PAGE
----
Using a policy-capturing approach, in this study we examined the extent to which 4 variables (work performance, relationship with coworkers, relationship with managers, and personal needs) affect the process through which Chinese and American managers make 2 types of compensation award decisions (bonus amounts and nonmonetary recognition). Results showed that, compared with their American counterparts, Chinese managers (a) put less emphasis on work performance when making bonus decisions; (b) put more emphasis on relationship with coworkers when making nonmonetary decisions; (c) put more emphasis on relationship with managers when making nonmonetary award decisions; and (d) put more emphasis on personal needs when making bonus decisions. We discussed the implications of these results for future research and practice.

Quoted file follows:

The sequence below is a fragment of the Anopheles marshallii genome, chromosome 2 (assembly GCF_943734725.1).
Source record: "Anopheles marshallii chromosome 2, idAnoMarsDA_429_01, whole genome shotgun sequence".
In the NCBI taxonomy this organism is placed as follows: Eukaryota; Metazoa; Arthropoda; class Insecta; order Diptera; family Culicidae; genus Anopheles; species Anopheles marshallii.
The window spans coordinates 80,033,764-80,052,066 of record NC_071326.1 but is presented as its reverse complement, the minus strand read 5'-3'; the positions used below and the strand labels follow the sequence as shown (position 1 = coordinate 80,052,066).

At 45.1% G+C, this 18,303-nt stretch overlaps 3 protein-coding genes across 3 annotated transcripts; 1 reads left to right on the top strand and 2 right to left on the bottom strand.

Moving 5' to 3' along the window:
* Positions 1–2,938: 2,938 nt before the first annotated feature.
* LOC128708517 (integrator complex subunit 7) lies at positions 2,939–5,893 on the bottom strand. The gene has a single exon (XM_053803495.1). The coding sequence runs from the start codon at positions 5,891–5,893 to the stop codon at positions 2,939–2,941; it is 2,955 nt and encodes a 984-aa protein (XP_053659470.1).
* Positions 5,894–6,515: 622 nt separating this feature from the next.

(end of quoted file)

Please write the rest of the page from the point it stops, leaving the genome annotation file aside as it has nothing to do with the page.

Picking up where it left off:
|Original language||English (US)|
|Number of pages||31|
|State||Published - 2001|
ASJC Scopus subject areas
- Applied Psychology
- Organizational Behavior and Human Resource Management